By Emmanuel K. Dogbevi
An Italian bioenergy consultancy company, Agroils is cultivating 10,000 hectares of jatropha in Ghana for the production of biofuels.
According to a report by Reuters, sited by ghanabusinessnews.com, Agroils is also investing in the cultivation of jatropha in three other African countries - Morocco, Senegal and Cameroon, and Latin American country Brazil.
Agroils’ Business Development Manager, Giovanni Venturini Del Greco, who is also a co-founder was quoted in the report as saying at an energy conference Thursday May 7, 2009 that the company aims at producing 100,000 tonnes of biofuel from the jatropha plant in 2018 in these countries where it works with local farmers.
The company started the cultivation in 2008, the report said.
He said, “our goal is a 100,000 tonne output in 2018.”
He told the conference that the projects include a 200-hectare field in a desert in Morocco and 10,000 hectares in Ghana. He said if the projects were successful the crop would grow in these areas.
Agroils is one of the about 20 companies cultivating jatropha and other crops to produce biofuels in Ghana. There are companies from Brazil, Norway, Israel, China, Germany, The Netherlands, Belgium and India investing in the area in Ghana.
Jatropha has oil-rich seeds that can be used to produce biodiesel. While its supporters argue it can be grown on semi-arid land and so poses less of a threat to food output than other biofuel feedstocks such as grains and vegetable oils, its opponents argue that investors are taking away productive agriculture land from poor local farmers for the purpose.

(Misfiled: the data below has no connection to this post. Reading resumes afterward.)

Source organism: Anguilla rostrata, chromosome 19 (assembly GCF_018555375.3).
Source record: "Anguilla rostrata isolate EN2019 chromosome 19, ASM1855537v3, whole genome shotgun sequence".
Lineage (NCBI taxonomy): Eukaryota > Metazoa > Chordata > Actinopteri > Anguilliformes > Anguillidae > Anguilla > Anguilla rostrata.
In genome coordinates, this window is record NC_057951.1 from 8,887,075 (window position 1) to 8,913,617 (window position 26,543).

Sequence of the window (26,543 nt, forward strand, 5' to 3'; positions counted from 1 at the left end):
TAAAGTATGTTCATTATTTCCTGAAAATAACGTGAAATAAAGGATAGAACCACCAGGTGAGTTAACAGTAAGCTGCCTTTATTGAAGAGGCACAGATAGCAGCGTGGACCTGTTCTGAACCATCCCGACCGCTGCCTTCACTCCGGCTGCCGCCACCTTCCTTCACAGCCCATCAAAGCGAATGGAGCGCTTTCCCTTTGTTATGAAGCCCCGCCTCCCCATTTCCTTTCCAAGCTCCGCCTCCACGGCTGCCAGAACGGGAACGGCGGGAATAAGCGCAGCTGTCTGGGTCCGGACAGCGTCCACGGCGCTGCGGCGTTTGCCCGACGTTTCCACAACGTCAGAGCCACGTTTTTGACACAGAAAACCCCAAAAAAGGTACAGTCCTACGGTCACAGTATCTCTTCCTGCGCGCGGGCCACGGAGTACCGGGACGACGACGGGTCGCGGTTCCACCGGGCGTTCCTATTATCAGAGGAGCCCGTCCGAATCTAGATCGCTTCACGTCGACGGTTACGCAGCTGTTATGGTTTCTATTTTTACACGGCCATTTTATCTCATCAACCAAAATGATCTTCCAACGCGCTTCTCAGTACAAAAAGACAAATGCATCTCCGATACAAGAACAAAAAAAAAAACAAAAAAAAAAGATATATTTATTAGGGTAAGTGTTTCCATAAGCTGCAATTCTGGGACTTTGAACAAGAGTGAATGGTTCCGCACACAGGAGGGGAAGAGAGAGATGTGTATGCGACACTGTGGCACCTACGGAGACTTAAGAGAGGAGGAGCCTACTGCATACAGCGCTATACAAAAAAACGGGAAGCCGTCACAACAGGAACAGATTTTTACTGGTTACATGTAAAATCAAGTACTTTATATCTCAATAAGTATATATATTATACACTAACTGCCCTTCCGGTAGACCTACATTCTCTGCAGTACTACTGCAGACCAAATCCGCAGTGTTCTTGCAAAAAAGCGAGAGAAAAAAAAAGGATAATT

As the debate rages on between investors and civil society organizations that see the growing number of investors as a threat to poor farmers, particularly in Ghana, the country has no policy on the cultivation of crops for biofuels – leaving the field further open for more intense debates.
The need for investments in alternative energy sources and growing more food are realities confronting the world, especially in the face of the current energy and food crises, coupled with the global economic downturn. But the debate would continue as regards best practices and lawful acquisitions of and use of land for biofuel crops as against food crops.